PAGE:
Washington, D.C.

Inside Out
April 12, 2010

Gambier, Ohio—Ohio's U.S. Senate campaign offers an excellent preview of what this fall's midterm elections will be like: Everyone in the race wants to be an outsider, everyone pledges to break with politics as usual, and everyone is talking about jobs. Those running against Washington include Republican Rob Portman, even though he was elected to Congress in 1993 after working for the first President Bush and then held two high-level jobs in George W. Bush's administration.

Hot Shots
April 11, 2010

In the summer of 1996, during my short-lived American legal career, I clerked at a large Washington, D.C., law firm. Within a few days of my arrival, a partner dropped a 5,000-page bomb on my desk—the U.S. Air Force report on the plane crash that killed Commerce Secretary Ron Brown and 34 others in Dubrovnik earlier that year.

Killing in the Name
April 08, 2010

The following is adapted from a talk delivered at the U.S. State Department in Washington, D.C., on March 19, 2010. One of the greatest ironies of the past decade's debates over political Islam has been that, on the whole, the most passionate and emphatic rejections of radical Islamism in this country came from President Bush and his supporters—that is, conservatives. This is peculiar because the various forms of radical Islamism represent the third major form of totalitarian ideology and politics in modern world history.

Is Education on the Wrong Track?
March 18, 2010

From: Ben Wildavsky To: Diane Ravitch, Richard Rothstein, and Kevin Carey Subject: Ravitch misunderstands the roles of charter schools, teacher professionalism, and bipartisanship in education reform. Diane, I appreciate your spirited rebuttal to my essay. I’m not surprised to hear you repeat what you say in your book--that you have no objection to the market economy per se (although you somewhat undermine your case when you toss around silly phrases like “corporate suits”). It is the entry of market principles into public education that bothers you.

Is Education on the Wrong Track?
March 17, 2010

From: Diane Ravitch To: Kevin Carey Subject: We don't yet have all the answers for fixing American education, but we know current reforms aren't working. So why keep supporting them? I am gratified by the astonishing response to my book, including your appreciation of certain chapters. Yet I didn’t write The Death and Life of the Great American School System to win plaudits from you or anyone else. I wrote it because I had to. I did not intend to “repudiate my ideological fellow travelers,” as you say, but to explain as clearly as I could why I had changed my mind about certain strategies.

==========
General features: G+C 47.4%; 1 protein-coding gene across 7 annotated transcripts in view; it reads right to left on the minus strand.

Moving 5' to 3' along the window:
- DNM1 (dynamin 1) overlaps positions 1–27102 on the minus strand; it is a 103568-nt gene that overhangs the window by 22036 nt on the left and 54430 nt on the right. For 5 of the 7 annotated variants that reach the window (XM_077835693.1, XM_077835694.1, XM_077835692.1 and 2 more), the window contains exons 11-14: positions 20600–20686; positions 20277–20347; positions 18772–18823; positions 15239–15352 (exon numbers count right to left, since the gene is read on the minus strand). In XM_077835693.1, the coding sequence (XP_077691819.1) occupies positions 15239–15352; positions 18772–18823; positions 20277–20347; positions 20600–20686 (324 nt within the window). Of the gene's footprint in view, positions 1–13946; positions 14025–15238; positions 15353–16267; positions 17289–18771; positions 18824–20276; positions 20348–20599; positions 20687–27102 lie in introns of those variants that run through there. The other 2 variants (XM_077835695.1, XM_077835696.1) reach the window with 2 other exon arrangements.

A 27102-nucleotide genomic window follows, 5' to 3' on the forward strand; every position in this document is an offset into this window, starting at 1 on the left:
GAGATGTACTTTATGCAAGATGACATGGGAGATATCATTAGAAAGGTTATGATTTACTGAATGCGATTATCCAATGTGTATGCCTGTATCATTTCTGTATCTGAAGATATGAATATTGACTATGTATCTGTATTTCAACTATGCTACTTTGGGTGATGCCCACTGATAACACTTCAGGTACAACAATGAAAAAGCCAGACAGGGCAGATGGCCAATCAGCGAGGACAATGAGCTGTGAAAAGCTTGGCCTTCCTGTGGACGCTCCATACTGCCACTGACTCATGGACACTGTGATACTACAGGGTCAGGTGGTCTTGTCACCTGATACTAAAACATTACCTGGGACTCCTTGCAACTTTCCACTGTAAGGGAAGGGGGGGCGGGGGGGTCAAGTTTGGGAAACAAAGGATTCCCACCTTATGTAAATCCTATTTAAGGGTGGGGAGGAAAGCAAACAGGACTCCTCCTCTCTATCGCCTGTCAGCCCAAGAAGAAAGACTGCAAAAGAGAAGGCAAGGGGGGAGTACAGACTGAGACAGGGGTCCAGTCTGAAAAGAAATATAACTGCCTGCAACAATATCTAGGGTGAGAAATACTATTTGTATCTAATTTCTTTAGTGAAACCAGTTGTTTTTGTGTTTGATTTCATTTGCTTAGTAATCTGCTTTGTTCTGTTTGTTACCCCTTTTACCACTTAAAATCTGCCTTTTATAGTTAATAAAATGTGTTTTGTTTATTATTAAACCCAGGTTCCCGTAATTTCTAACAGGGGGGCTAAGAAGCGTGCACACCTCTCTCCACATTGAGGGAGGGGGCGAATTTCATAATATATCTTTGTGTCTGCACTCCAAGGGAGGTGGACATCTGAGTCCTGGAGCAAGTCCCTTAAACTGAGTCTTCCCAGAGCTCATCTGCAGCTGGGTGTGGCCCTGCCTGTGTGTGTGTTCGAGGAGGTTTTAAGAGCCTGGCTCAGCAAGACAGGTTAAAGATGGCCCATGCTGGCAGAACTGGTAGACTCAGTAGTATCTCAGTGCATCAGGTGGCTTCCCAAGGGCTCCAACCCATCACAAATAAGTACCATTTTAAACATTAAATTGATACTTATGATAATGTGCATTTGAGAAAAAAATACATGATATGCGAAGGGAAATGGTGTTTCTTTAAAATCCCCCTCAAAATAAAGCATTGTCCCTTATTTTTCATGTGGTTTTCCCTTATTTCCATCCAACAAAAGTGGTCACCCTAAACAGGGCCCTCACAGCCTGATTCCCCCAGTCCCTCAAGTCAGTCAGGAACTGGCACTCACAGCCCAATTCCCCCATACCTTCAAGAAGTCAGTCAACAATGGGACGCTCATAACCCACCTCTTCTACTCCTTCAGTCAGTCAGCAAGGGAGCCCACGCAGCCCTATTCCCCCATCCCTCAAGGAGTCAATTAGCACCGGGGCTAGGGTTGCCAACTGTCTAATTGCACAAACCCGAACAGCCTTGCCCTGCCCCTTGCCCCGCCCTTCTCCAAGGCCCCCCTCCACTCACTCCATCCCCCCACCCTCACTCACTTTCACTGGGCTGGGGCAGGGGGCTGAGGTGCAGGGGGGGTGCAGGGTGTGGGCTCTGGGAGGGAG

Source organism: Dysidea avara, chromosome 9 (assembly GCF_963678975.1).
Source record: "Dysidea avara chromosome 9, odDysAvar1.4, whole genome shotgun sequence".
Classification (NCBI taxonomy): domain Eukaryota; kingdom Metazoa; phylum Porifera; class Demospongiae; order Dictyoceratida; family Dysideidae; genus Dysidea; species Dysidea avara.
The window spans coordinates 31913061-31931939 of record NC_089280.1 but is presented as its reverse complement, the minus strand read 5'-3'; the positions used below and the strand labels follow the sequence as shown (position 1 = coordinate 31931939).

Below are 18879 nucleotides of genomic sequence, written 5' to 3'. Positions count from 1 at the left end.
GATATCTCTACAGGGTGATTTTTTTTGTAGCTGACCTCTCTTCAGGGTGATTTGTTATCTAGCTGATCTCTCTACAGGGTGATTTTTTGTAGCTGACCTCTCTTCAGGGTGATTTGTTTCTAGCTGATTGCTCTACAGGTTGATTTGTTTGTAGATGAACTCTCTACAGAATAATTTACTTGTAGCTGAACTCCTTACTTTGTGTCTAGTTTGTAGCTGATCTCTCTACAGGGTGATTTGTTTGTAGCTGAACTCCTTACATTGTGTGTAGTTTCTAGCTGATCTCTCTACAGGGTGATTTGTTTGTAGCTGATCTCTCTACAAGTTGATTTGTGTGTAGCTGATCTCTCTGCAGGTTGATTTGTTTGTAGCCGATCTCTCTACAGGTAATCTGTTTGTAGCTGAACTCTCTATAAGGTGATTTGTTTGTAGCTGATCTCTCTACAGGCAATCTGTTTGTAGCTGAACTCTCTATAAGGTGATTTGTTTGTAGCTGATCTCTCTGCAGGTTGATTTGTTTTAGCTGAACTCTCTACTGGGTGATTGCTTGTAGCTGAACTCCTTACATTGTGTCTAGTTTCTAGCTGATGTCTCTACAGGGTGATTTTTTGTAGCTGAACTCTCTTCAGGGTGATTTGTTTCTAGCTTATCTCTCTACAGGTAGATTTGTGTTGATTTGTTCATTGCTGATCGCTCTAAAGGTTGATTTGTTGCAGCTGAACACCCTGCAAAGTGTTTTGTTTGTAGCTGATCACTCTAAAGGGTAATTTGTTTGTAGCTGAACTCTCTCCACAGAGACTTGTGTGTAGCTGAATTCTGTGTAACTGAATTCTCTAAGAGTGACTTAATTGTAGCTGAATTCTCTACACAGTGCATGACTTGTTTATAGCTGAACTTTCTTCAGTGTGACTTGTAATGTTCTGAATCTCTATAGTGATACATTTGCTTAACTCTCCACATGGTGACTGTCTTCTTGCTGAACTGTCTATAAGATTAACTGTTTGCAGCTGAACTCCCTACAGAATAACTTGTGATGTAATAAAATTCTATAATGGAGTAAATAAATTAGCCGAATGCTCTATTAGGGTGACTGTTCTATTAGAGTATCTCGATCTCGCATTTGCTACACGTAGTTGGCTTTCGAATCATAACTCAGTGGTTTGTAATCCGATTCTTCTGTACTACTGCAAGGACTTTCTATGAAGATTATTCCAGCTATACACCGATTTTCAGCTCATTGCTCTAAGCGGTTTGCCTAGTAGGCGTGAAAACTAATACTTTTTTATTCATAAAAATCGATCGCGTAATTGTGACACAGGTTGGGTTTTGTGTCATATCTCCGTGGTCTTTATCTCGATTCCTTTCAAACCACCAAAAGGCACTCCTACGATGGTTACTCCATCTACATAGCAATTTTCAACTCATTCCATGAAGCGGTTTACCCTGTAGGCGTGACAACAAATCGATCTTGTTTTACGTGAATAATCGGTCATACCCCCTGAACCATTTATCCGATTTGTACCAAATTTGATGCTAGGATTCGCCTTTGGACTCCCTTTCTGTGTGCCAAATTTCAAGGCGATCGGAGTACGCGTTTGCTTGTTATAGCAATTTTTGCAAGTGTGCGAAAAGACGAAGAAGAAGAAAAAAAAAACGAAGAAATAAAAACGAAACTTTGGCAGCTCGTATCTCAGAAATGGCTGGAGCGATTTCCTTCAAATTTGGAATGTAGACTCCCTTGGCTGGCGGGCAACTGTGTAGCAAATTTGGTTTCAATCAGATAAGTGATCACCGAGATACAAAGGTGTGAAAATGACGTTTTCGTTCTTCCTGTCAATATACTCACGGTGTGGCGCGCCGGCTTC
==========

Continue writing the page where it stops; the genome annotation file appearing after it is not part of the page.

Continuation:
Is Education on the Wrong Track?
March 17, 2010

This week, we've gathered some of top names in education policy to discuss the direction of school reform under No Child Left Behind and, now, the Obama administration. At the heart of the conversation is education historian Diane Ravitch's new book, The Death and Life of the Great American School System: How Testing and Choice Are Undermining Education, which contends that testing and school choice--the hallmarks of recent reforms--are devastating schools.

Is Education on the Wrong Track?
March 16, 2010

On Monday, we kicked off a symposium about American education reform. Some of the brightest minds in education have come together to debate Diane Ravitch's new book, The Death and Life of the Great American School System: How Testing and Choice Are Undermining Education, and its claims that the currentcraze for standardized testing and school choice are undermining student learning.

Is Education on the Wrong Track?
March 16, 2010

From: Kevin Carey To: Diane Ravitch, Richard Rothstein, and Ben Wildavsky Subject: Looking for answers to the problems plaguing education? Diane Ravitch doesn't offer them.  Apostates always make a good story. So it's been no surprise to see Diane's high-profile repudiation of her ideological fellow travelers, chronicled in The Death and Life of a Great American School System, featured prominently in The New York Times and The Washington Post. The book is selling briskly.

The Conservative Health Care Freak-Out: It's On
March 15, 2010

A few weeks ago, I noticed that conservatives, having celebrated the death of health care reform, were starting to wake up to the fact that reform wasn't actually dead. They remained overwhelmingly confident -- Yuval Levin: "It will almost certainly fail" -- but slight doubts were beginning to materialize. I suggested that when the realization dawn that reform actually stood a strong chance of being enacted, they would start to flip out. You can imagine how this feels to conservatives. They've already run off the field, sprayed themselves with champagne and taunted the losing team's fans.

The High Degree of Difficulty for High Speed Rail
March 10, 2010

Christian Wolmar’s recent New York Times piece advocating a major Amtrak Acela corridor upgrade and an AP file datelined Buena Park, California are illustrative when it comes to the hurdles facing the nation in building high speed rail. In the Times, Wolmar argues that Acela should be made into a sort of demonstration project to truly achieve high speeds. That would involve straightening tracks, improving the catenary power supply, and eliminating grade crossings at substantial cost.